Malawi Day 1

The arrival to Lilongwe was welcome but uneventful. The driver, Patrick was there to pick me up from the airport and take me 5 hours south to Blantyre because Air Malawi’s planes are grounded due to a failure to pay their lease. The road trip along the main highway of Malawi is long, but it affords me a view of the gorgeous (albeit treeless due to massive deforestation) countryside and of rural life in Malawi. In a country of 15 million people living in a state the size of New Jersey, you can expect that there is not any large space of land that doesn’t have at least one community of people.

99% of the vehicles in Malawi (and perhaps all of Africa) are bought used from Japan. Combine a 100,000 mile vehicle with the decaying condition of the now overused roads, and you have one beat to shit car. While passing through Zomba, one of the rear wheels of the truck came flying off and shot 50 feet into the air. Our good fortune allowed it to happen in the middle of a city and at night. If it had been the day, someone would have certainly been killed by the flying wheel. Had it been on the “highway”, we would have certainly died, as these drivers like to do almost 90 on the worst roads imaginable, past hordes of bicycles and goats that constantly wander into the middle of the road.

In an incredible African moment, 20 guys came out of the nearby truckstop and jacked the truck up on pieces of cement and managed to reattach the wheel armed with nothing but a crowbar and a rock. We had to cannibalize the lugs from the existing wheels, leaving us with a wheel held on by only three lugs on less than ideal posts. The trip that would have taken an hour, took us 6 as we could only do about 5 miles an hour all the way back. All the while I was praying that we wouldn’t be stuck in the middle of nowhere, having to wait until the next morning for a ride.

Every two kilometers or so, we had to stop and tighten the lugs to keep the wheel from falling off again, and every time we’d stop, drunken soccer fans would wander out of the darkness like zombies to see what we were up to, all to the soundtrack of the World Cup blaring out of an ancient TV speaker. One gentleman, drunk off his ass, decided to demonstrate his knowledge of English obscenities while I took care to keep an eye on the starving dog wandering up to see if we had any food. Patrick would make sure to stop in areas where we would have limited contact with zombies, but, as I mentioned before, there are people in every corner of Malawi. After about 10 repeats of this situation, we finally made it to Blantyre and I was able to call my three day trip over.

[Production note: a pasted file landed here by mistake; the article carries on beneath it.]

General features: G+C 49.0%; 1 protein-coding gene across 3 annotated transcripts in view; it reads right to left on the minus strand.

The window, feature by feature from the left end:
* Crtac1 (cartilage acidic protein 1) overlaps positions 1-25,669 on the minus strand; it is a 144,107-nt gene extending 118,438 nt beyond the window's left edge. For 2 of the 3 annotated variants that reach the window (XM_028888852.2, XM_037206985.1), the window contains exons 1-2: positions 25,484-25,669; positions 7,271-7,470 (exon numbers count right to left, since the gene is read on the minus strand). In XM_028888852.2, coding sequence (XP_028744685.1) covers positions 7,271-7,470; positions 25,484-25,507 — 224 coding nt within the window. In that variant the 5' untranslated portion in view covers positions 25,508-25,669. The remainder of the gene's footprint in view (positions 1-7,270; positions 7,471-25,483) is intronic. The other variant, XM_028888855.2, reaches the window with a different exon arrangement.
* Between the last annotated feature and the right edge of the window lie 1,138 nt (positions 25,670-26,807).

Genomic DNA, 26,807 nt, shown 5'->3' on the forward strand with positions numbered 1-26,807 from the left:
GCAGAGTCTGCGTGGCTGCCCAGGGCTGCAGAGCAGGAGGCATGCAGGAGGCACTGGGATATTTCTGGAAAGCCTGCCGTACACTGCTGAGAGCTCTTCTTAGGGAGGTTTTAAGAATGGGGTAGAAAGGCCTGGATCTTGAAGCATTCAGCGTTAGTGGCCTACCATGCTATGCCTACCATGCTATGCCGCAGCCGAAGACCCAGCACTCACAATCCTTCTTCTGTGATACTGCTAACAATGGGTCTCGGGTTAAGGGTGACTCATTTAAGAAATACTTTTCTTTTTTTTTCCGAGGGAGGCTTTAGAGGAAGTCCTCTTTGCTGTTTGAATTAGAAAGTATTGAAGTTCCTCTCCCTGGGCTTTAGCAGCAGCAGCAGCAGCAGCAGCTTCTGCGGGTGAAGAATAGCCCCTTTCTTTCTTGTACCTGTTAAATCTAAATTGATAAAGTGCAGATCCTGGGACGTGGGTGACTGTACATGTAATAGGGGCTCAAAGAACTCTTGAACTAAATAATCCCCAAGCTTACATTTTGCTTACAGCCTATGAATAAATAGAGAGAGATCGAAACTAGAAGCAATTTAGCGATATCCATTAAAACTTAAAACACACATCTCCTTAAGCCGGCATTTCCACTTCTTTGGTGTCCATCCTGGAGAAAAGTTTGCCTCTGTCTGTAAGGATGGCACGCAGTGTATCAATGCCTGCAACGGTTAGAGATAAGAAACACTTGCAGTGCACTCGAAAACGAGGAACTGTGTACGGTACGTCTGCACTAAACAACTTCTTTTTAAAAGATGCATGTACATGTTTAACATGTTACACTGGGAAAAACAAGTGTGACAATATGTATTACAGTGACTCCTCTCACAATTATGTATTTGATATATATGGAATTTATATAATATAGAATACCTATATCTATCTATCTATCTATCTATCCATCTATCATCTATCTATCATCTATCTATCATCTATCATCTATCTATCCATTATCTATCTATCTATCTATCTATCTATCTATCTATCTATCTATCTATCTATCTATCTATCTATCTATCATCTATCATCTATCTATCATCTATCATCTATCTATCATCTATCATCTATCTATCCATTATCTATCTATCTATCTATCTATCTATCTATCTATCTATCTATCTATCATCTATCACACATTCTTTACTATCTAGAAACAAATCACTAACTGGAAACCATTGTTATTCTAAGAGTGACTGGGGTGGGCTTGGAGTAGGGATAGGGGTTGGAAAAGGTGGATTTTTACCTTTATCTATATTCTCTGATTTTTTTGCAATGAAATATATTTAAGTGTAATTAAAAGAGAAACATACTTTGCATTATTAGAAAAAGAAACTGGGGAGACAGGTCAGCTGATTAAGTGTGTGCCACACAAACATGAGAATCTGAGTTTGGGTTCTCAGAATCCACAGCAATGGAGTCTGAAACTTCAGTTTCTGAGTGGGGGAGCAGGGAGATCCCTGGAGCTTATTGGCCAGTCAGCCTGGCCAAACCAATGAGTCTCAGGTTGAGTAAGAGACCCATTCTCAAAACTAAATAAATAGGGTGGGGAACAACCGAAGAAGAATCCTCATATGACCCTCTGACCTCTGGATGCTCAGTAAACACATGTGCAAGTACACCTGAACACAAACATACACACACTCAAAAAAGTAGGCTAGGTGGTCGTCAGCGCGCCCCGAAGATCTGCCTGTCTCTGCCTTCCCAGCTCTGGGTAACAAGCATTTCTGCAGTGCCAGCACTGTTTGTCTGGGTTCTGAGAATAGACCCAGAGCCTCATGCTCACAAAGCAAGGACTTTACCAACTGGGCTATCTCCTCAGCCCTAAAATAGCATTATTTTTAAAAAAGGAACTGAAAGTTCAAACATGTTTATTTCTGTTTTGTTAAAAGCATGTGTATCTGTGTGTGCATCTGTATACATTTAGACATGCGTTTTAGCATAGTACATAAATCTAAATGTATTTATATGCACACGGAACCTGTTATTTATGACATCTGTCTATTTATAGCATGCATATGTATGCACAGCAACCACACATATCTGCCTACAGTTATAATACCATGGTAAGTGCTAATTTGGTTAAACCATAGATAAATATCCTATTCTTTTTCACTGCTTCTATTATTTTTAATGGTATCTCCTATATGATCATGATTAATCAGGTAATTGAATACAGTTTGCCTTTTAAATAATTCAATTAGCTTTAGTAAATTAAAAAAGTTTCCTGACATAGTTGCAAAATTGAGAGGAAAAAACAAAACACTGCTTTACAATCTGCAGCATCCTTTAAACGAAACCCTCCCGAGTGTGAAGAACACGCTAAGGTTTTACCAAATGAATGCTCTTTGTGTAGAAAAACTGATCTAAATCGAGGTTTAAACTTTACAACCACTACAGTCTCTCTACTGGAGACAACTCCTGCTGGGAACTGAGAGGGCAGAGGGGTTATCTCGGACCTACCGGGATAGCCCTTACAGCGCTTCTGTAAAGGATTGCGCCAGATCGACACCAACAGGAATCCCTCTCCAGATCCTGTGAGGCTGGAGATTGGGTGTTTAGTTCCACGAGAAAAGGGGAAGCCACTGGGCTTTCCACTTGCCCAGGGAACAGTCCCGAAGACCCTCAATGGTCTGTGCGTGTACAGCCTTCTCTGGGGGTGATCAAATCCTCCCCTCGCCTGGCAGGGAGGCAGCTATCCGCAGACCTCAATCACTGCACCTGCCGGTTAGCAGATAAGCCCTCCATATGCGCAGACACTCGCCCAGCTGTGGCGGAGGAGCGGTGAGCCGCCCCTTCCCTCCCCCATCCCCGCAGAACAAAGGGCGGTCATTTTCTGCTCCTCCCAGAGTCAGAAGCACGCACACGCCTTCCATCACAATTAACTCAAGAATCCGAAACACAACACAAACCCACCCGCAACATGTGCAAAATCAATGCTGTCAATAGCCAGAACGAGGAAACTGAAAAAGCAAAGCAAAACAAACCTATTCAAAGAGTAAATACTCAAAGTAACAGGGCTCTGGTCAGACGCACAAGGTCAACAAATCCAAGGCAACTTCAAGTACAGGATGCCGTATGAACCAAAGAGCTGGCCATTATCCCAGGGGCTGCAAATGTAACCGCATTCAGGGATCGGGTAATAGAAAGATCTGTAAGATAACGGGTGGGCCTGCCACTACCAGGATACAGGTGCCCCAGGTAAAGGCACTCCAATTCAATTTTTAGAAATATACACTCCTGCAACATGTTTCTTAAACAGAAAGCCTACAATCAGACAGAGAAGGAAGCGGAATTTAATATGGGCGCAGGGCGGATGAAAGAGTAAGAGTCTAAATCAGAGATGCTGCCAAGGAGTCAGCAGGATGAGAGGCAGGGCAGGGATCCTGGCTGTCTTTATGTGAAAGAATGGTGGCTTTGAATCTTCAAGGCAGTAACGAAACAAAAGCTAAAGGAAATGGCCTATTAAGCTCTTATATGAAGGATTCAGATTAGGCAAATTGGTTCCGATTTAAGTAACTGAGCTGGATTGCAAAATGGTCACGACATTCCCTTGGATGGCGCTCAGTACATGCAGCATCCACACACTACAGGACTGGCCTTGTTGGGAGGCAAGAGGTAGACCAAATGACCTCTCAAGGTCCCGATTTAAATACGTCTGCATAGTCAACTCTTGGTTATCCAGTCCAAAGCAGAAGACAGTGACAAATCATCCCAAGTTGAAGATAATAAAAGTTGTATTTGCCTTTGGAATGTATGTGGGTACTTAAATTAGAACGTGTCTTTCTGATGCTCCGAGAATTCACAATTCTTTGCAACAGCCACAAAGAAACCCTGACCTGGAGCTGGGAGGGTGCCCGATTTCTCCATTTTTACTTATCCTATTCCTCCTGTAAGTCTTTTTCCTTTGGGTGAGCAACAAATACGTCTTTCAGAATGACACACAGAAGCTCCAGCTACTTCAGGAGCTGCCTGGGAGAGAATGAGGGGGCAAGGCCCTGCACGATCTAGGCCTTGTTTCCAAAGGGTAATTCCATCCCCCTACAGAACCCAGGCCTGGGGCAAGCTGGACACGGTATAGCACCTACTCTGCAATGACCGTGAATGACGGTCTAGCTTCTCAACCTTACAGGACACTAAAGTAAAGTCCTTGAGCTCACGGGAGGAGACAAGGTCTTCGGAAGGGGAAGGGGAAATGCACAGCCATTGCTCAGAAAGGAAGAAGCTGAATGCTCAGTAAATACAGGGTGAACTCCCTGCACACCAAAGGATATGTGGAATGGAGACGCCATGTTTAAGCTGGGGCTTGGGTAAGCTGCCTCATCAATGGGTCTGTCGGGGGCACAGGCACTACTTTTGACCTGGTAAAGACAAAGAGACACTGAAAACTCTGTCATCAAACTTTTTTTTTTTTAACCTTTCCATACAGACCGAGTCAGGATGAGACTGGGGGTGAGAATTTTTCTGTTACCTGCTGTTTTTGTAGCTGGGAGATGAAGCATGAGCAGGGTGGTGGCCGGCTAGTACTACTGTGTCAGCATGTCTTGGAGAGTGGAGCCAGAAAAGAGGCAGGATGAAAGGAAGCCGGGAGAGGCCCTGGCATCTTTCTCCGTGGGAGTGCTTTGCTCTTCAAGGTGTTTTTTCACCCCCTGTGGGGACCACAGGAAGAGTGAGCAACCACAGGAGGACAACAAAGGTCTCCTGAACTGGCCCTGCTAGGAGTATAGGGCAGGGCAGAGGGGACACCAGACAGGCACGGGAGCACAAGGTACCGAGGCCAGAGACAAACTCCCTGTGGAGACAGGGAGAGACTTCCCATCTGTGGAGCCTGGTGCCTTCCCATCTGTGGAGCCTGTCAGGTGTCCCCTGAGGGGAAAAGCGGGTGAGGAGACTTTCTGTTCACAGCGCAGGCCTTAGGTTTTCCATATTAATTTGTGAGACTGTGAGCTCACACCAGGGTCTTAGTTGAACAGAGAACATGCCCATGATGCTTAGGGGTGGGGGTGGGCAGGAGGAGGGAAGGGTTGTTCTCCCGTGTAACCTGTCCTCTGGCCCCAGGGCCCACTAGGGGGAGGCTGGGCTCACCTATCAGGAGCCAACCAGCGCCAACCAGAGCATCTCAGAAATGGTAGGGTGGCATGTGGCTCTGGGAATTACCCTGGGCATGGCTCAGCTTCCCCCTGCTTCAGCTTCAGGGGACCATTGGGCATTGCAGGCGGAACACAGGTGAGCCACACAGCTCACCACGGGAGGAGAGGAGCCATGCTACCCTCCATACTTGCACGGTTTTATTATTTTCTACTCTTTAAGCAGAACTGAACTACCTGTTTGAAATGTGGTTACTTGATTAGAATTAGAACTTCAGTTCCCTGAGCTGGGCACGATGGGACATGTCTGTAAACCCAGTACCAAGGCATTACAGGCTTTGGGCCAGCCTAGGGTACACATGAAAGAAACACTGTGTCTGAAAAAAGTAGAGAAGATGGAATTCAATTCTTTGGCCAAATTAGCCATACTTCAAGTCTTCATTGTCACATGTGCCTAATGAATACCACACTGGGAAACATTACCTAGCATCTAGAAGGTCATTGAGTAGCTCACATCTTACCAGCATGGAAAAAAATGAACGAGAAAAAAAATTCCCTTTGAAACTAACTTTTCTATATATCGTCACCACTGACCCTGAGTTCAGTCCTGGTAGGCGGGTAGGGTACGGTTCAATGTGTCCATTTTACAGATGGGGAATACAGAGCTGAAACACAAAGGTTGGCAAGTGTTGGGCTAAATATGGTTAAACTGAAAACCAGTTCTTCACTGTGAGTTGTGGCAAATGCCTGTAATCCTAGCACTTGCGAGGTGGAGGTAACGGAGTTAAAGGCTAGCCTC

One thing I had forgotten, is how every conversation, no matter how mundane or serious, is punctuated by incredible laughter amongst all parties. In 10 hours all the way back to Blantyre, in what should have been an event for serious concern, I don’t think there was more than 10 minutes where someone wasn’t laughing hysterically.

On the way, we stopped through Patrick’s wife’s home village where he is building a home. Apparently, Malawian men must build a home for their wives in the village of their mothers in law as a condition of marriage. This is in addition to the home that they must build in their own village and the home that they must maintain in the city to be able to work. So Patrick must have three homes on one salary. He proudly showed me his brick home, and explained that he made all the bricks by hand, as all Malawians do and then paid $80.00 to have a brick mason put them up. 20 children from the village came out to see probably the first white guy they had ever met and proudly practiced their english. This is an absolutely incredible place, full of vast quantities of human kindness and warmth. Malawi is truly deserving of its name, “The Warm Heart of Africa.”

About Pete Larson

Researcher at the University of Michigan Institute for Social Research. Lecturer in the University of Michigan School of Public Health and at the University of Massachusetts Amherst. I do epidemiology, public health, GIS, health disparities and environmental justice. I also do music and weird stuff.

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